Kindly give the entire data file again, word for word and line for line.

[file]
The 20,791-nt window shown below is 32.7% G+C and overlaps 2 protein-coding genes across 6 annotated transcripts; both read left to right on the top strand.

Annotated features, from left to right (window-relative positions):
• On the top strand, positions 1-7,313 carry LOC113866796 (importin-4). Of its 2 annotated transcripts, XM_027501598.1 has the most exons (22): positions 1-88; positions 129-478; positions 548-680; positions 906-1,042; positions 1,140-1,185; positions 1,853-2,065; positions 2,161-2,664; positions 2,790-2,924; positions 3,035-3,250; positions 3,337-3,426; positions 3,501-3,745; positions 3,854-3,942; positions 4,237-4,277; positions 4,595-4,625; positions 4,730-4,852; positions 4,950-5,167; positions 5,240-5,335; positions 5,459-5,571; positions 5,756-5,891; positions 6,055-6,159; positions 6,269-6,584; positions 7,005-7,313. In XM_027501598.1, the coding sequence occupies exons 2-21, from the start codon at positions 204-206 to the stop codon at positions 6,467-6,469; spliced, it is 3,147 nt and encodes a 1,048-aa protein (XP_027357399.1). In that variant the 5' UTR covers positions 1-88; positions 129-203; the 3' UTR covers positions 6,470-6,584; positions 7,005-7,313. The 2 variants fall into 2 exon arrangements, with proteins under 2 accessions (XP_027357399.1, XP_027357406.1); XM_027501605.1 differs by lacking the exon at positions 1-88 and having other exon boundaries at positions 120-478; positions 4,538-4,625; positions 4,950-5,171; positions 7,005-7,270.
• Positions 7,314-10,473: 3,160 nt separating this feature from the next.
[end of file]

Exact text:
The 20,791-nt window shown below is 32.7% G+C and overlaps 2 protein-coding genes across 6 annotated transcripts; both read left to right on the top strand.

Annotated features, from left to right (window-relative positions):
• On the top strand, positions 1-7,313 carry LOC113866796 (importin-4). Of its 2 annotated transcripts, XM_027501598.1 has the most exons (22): positions 1-88; positions 129-478; positions 548-680; positions 906-1,042; positions 1,140-1,185; positions 1,853-2,065; positions 2,161-2,664; positions 2,790-2,924; positions 3,035-3,250; positions 3,337-3,426; positions 3,501-3,745; positions 3,854-3,942; positions 4,237-4,277; positions 4,595-4,625; positions 4,730-4,852; positions 4,950-5,167; positions 5,240-5,335; positions 5,459-5,571; positions 5,756-5,891; positions 6,055-6,159; positions 6,269-6,584; positions 7,005-7,313. In XM_027501598.1, the coding sequence occupies exons 2-21, from the start codon at positions 204-206 to the stop codon at positions 6,467-6,469; spliced, it is 3,147 nt and encodes a 1,048-aa protein (XP_027357399.1). In that variant the 5' UTR covers positions 1-88; positions 129-203; the 3' UTR covers positions 6,470-6,584; positions 7,005-7,313. The 2 variants fall into 2 exon arrangements, with proteins under 2 accessions (XP_027357399.1, XP_027357406.1); XM_027501605.1 differs by lacking the exon at positions 1-88 and having other exon boundaries at positions 120-478; positions 4,538-4,625; positions 4,950-5,171; positions 7,005-7,270.
• Positions 7,314-10,473: 3,160 nt separating this feature from the next.